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Over the past 20 years, natural and man-made disasters have increased in frequency, severity and cost. On average, 24 percent of counties have experienced at least one disaster in each of the last three years. The past three hurricane and wildfire seasons have included six hurricanes that combined to cost over $330 billion in damages and more than eight wildfires causing over $40 billion in damages. These disasters showcase the need for government officials, particularly county governments, to renew their focus on their planning and response readiness activities. Consequently, the U.S. has learned the importance of tactics and strategies that include scenario planning, land use planning, evacuation planning, building code adoption and enforcement, internal and external communication planning, citizen preparation, controlling information on social media, tracking volunteer hours and the impact of disaster on goods movement and industry.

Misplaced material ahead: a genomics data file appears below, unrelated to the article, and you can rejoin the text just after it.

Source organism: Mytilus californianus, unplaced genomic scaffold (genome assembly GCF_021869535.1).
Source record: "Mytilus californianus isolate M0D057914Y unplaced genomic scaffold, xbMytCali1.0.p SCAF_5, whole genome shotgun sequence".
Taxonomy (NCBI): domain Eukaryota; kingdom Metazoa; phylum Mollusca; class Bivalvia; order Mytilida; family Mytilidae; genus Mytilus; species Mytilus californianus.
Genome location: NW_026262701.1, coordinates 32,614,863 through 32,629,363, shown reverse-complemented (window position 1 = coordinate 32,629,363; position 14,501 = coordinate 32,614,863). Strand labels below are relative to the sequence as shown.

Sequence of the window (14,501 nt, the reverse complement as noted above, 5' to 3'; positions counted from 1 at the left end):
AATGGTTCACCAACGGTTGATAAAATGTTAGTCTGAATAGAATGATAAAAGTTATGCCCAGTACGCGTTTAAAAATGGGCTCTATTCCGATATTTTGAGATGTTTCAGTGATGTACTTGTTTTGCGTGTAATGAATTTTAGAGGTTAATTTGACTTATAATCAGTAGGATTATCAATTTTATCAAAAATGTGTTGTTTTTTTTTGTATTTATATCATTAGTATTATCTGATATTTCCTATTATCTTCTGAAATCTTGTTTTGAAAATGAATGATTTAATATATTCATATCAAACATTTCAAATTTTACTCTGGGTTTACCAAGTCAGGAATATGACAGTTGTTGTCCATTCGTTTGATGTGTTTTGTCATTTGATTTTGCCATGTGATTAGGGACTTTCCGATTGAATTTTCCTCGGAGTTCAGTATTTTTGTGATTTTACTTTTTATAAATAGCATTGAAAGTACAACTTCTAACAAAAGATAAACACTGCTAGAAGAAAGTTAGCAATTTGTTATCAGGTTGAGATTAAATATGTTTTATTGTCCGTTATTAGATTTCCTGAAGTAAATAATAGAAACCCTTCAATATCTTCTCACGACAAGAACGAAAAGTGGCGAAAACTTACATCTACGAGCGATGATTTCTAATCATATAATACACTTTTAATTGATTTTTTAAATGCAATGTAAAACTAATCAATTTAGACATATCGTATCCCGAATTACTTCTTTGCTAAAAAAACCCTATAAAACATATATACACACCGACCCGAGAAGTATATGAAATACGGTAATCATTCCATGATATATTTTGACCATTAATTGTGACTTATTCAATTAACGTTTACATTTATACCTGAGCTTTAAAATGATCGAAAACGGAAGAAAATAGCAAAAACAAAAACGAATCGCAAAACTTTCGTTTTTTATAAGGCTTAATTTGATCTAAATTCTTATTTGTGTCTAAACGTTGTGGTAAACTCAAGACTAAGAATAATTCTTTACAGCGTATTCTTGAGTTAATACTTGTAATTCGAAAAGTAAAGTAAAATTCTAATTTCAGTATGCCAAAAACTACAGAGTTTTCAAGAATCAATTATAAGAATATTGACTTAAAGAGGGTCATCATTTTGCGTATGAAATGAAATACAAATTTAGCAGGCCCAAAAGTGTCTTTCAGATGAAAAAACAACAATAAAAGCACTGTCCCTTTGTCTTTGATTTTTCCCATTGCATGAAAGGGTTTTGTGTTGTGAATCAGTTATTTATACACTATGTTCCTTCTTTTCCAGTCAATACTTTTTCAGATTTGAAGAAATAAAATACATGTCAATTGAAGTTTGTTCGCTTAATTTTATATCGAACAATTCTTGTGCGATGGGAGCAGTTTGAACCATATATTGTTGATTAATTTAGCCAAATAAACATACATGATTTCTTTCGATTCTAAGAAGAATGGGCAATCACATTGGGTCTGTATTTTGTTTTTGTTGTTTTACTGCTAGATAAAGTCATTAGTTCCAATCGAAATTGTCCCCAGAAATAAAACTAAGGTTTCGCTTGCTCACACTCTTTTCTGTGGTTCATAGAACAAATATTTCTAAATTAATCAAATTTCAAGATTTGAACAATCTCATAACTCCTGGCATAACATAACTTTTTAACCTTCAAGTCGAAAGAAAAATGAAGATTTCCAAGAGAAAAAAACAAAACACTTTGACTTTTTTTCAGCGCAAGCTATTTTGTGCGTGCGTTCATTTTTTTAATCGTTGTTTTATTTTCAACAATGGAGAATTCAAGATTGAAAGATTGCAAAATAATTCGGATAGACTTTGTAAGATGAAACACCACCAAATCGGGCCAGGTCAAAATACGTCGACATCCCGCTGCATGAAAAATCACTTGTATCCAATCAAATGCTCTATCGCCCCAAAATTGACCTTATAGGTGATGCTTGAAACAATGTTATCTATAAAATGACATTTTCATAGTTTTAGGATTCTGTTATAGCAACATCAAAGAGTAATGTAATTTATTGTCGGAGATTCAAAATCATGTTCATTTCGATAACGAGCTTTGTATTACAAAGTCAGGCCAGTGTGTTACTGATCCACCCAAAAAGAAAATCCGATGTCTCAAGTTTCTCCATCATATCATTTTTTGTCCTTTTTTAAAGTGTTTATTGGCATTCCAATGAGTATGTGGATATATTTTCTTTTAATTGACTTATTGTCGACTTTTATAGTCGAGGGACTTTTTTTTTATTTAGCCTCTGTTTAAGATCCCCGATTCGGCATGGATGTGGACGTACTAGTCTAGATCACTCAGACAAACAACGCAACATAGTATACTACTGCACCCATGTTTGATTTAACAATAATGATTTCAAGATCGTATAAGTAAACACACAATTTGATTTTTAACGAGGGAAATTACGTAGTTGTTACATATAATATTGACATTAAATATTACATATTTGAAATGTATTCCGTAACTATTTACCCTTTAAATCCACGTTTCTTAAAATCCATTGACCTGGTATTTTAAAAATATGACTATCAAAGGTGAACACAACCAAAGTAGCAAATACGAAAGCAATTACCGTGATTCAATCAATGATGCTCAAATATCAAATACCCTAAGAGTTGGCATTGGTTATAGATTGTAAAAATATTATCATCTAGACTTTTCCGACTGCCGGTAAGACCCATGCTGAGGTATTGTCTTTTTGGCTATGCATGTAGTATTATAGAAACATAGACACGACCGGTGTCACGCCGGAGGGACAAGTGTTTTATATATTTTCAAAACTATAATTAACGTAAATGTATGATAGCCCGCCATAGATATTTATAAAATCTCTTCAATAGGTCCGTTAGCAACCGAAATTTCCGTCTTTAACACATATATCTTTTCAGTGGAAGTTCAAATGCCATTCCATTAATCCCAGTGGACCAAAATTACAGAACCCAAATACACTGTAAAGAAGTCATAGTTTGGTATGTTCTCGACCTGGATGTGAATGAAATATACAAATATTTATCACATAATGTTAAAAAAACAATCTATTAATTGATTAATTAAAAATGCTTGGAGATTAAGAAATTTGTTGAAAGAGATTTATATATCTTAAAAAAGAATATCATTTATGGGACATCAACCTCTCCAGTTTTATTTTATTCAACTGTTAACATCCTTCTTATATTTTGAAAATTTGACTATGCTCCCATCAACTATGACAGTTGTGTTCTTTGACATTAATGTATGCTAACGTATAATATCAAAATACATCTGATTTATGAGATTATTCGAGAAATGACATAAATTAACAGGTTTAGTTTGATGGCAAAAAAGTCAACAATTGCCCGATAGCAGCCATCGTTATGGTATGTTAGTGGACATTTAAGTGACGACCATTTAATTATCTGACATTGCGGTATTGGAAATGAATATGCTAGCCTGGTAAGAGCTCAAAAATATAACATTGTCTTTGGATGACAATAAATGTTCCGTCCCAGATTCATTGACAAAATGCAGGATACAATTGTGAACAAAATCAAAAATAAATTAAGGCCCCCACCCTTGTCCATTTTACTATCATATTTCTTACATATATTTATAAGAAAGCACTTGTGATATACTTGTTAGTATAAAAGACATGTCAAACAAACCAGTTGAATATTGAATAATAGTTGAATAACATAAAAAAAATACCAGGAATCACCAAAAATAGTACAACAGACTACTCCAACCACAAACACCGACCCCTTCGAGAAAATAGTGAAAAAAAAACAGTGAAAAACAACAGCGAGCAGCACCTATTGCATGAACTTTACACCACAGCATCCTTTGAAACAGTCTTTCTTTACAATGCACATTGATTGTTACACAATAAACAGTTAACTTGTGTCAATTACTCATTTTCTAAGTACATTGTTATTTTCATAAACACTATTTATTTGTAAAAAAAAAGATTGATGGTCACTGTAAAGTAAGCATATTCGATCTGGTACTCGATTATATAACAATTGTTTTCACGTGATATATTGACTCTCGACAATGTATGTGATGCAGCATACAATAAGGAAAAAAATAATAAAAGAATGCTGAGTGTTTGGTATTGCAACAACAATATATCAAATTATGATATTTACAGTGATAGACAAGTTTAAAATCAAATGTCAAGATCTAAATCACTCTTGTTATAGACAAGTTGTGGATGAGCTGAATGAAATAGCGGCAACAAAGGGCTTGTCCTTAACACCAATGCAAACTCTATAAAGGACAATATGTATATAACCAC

In May 2018, NACo conducted a survey to assess key aspects of county emergency management, including organizational structure, budgets and funding, personnel and training, use of technology and ways counties collaborate with other government entities and nongovernmental organizations. NACo received completed responses from 397 counties in June 2018, representing all census divisions and 45 of the 50 states. The responding counties ranged in size from nearly 500 residents to more than 4.6 million, thus allowing NACo to identify general trends for small, medium and large counties. Of large counties – or counties with populations of over 500,000 – 26 out of 131 responded. Of medium counties – or counties with populations ranging from 50,000 to 500,000 – 126 out of 821 responded. Of small counties – or small counties with populations of under 50,000 – 245 out of 2,117 responded.

This report presents the findings from the Survey on Emergency Management in County Government.